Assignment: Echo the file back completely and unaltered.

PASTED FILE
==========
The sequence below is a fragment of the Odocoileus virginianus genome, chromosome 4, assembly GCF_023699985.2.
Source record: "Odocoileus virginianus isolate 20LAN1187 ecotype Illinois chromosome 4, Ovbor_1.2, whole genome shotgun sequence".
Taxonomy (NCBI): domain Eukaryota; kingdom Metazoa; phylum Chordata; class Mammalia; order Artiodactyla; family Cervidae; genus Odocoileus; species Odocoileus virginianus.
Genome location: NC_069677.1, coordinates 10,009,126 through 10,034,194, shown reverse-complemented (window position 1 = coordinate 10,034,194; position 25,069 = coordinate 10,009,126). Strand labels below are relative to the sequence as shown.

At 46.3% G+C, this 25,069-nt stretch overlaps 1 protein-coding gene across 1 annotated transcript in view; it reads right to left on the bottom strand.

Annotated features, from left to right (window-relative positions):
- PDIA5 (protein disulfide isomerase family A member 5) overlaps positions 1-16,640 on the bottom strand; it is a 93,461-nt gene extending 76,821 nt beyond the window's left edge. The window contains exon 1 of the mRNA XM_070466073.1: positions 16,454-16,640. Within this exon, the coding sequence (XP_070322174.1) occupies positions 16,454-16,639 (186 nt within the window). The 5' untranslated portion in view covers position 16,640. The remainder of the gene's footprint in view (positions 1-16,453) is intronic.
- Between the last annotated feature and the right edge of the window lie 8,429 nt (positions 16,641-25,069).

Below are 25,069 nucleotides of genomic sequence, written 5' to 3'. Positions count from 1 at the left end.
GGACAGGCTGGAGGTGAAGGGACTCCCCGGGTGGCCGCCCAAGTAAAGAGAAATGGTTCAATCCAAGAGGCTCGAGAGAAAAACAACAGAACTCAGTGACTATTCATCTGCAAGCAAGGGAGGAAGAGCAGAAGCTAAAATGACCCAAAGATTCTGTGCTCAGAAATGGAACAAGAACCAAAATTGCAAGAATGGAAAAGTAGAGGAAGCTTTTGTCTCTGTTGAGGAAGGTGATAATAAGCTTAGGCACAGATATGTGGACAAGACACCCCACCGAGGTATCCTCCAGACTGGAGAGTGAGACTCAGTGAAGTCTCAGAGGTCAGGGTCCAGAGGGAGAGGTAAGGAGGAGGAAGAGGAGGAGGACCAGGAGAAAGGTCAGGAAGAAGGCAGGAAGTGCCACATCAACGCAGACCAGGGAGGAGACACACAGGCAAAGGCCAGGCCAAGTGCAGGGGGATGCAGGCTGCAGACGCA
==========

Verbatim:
The sequence below is a fragment of the Odocoileus virginianus genome, chromosome 4, assembly GCF_023699985.2.
Source record: "Odocoileus virginianus isolate 20LAN1187 ecotype Illinois chromosome 4, Ovbor_1.2, whole genome shotgun sequence".
Taxonomy (NCBI): domain Eukaryota; kingdom Metazoa; phylum Chordata; class Mammalia; order Artiodactyla; family Cervidae; genus Odocoileus; species Odocoileus virginianus.
Genome location: NC_069677.1, coordinates 10,009,126 through 10,034,194, shown reverse-complemented (window position 1 = coordinate 10,034,194; position 25,069 = coordinate 10,009,126). Strand labels below are relative to the sequence as shown.

At 46.3% G+C, this 25,069-nt stretch overlaps 1 protein-coding gene across 1 annotated transcript in view; it reads right to left on the bottom strand.

Annotated features, from left to right (window-relative positions):
- PDIA5 (protein disulfide isomerase family A member 5) overlaps positions 1-16,640 on the bottom strand; it is a 93,461-nt gene extending 76,821 nt beyond the window's left edge. The window contains exon 1 of the mRNA XM_070466073.1: positions 16,454-16,640. Within this exon, the coding sequence (XP_070322174.1) occupies positions 16,454-16,639 (186 nt within the window). The 5' untranslated portion in view covers position 16,640. The remainder of the gene's footprint in view (positions 1-16,453) is intronic.
- Between the last annotated feature and the right edge of the window lie 8,429 nt (positions 16,641-25,069).

Below are 25,069 nucleotides of genomic sequence, written 5' to 3'. Positions count from 1 at the left end.
GGACAGGCTGGAGGTGAAGGGACTCCCCGGGTGGCCGCCCAAGTAAAGAGAAATGGTTCAATCCAAGAGGCTCGAGAGAAAAACAACAGAACTCAGTGACTATTCATCTGCAAGCAAGGGAGGAAGAGCAGAAGCTAAAATGACCCAAAGATTCTGTGCTCAGAAATGGAACAAGAACCAAAATTGCAAGAATGGAAAAGTAGAGGAAGCTTTTGTCTCTGTTGAGGAAGGTGATAATAAGCTTAGGCACAGATATGTGGACAAGACACCCCACCGAGGTATCCTCCAGACTGGAGAGTGAGACTCAGTGAAGTCTCAGAGGTCAGGGTCCAGAGGGAGAGGTAAGGAGGAGGAAGAGGAGGAGGACCAGGAGAAAGGTCAGGAAGAAGGCAGGAAGTGCCACATCAACGCAGACCAGGGAGGAGACACACAGGCAAAGGCCAGGCCAAGTGCAGGGGGATGCAGGCTGCAGACGCA